Re: MGA 3

From: Bruno Marchal <>
Date: Mon, 8 Dec 2008 09:43:47 +0100

On 08 Dec 2008, at 00:59, Russell Standish wrote:

> On Sat, Dec 06, 2008 at 03:32:53PM +0100, Bruno Marchal wrote:
>> I would be pleased if you can give me a version of MAT or MEC to
>> which
>> the argument does not apply. For example, the argument applies to
>> most
>> transfinite variant of MEC. It does not apply when some "magic" is
>> introduced in MAT, and MAT is hard to define in a way to exclude that
>> magic. If you can help, I thank you in advance.
>> Bruno
> Michael Lockwood distinguishes between materialism (consciousness
> supervenes on the physical world) and physicalism (the physical world
> suffices to explain everything). The difference between the two is
> that in physicalism, consciousness (indeed any emergent phenomenon) is
> mere epiphenomena, a computational convenience, but not necessary for
> explanation, whereas in non-physicalist materialism, there are
> emergent
> phenomena that are not explainable in terms of the underlying physics,
> even though supervenience holds.

In what sense are they emergent? They emerge from what?

> This has been argued in the famous
> paper by Philip Anderson. One very obvious distinction between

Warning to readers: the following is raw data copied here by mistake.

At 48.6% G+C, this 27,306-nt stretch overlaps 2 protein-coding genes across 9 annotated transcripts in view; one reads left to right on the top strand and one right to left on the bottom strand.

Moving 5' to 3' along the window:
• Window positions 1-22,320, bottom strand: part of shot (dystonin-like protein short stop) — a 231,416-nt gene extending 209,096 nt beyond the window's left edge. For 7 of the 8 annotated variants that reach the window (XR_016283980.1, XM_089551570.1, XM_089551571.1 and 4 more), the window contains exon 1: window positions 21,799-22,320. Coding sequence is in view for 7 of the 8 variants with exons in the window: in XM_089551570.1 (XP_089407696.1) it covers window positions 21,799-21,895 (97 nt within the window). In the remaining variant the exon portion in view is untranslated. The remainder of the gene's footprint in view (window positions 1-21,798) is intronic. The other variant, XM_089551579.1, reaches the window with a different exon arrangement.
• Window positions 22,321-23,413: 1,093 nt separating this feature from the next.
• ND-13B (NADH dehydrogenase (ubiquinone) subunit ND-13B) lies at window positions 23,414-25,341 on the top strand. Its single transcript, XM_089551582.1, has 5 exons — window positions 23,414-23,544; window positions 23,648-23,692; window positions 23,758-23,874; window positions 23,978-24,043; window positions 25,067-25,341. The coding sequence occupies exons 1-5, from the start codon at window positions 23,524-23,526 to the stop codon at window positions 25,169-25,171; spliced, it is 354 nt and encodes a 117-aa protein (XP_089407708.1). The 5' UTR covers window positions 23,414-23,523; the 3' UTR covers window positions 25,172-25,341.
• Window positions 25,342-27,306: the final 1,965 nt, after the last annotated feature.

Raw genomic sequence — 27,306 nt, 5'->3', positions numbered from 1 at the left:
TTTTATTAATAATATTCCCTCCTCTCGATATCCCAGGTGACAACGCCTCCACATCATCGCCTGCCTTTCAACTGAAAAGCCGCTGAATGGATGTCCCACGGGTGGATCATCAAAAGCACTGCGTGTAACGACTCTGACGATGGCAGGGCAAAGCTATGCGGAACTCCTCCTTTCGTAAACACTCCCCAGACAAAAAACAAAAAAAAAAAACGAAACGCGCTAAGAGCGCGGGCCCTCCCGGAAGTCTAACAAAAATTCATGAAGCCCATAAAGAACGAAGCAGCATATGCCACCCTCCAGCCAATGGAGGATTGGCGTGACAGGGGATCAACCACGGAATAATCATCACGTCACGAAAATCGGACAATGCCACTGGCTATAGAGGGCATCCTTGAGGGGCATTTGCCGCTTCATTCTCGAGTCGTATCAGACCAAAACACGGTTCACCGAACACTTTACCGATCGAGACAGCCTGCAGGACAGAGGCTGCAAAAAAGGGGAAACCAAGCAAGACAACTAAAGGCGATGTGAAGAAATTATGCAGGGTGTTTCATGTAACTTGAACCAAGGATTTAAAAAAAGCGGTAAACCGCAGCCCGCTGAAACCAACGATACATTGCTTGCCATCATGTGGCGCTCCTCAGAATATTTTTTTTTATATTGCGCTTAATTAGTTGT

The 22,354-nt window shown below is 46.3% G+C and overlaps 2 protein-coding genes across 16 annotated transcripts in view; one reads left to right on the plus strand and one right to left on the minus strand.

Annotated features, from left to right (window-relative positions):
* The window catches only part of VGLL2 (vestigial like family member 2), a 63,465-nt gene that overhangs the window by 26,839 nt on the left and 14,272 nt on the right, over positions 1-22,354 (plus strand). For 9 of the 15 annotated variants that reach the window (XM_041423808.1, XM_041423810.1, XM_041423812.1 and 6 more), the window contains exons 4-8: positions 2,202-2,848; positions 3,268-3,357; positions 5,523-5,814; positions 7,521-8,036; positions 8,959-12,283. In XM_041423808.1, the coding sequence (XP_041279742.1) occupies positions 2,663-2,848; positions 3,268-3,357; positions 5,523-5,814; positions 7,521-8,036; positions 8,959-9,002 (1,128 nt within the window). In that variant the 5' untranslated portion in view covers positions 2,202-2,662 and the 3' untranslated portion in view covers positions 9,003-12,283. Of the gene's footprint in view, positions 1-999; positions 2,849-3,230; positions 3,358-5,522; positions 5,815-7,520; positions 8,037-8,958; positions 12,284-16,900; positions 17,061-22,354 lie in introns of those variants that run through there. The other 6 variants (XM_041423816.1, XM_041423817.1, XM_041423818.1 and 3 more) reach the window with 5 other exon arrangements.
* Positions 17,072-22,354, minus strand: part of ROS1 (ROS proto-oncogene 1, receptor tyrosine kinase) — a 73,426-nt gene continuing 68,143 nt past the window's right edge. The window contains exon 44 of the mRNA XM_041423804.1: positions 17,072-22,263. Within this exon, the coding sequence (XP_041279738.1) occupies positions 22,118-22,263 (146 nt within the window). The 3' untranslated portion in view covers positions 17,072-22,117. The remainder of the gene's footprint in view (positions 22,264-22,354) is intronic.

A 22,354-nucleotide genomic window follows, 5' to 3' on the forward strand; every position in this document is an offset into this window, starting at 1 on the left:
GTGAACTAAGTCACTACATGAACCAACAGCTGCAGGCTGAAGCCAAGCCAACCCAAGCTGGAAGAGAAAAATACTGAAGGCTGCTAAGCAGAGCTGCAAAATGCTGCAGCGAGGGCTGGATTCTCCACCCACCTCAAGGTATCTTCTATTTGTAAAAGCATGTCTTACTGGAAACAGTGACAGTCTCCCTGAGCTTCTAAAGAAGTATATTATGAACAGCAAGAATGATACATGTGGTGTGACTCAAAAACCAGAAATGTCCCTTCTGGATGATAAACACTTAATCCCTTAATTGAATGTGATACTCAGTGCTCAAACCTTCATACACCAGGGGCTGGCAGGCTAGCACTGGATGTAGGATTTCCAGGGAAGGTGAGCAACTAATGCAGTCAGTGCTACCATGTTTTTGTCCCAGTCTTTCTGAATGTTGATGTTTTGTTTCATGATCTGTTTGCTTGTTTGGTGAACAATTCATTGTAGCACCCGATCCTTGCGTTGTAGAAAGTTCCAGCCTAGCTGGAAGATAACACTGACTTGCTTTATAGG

> the two positions is that strong emergence is possible in materialism,
> but strictly forbidden by physicalism. An example I give of strong
> emergence in my book is the strong anthropic principle.
> So - I'm convinced your argument works to show the contradiction
> between COMP and physicalism, but not so the more general
> materialism.

I don't see why. When I state the supervenience thesis, I explain that
the type of supervenience does not play any role, be it a causal
relation or an epiphenomenon.

> I think you have confirmed this in some of your previous
> responses to me in this thread.
> Which is just as well. AFAICT, supervenience is the only thing
> preventing the Occam catastrophe. We don't live in a magical world,
> because such a world (assuming COMP) would have so many contradictory
> statements that we'd disappear in a puff of destructive logic!
> (reference to my previous posting about destructive phenomena).

I don' really understand. If such argument is correct, how could
classical logic not be quantum like. The problem of the white rabbits
is that they are consistent. Your explanation would make the world
quantum or not independently of the "degree of independence" of the
computational histories. Observation would not make a logic classical,
as it is the case in QM.


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Received on Mon Dec 08 2008 - 03:43:58 PST

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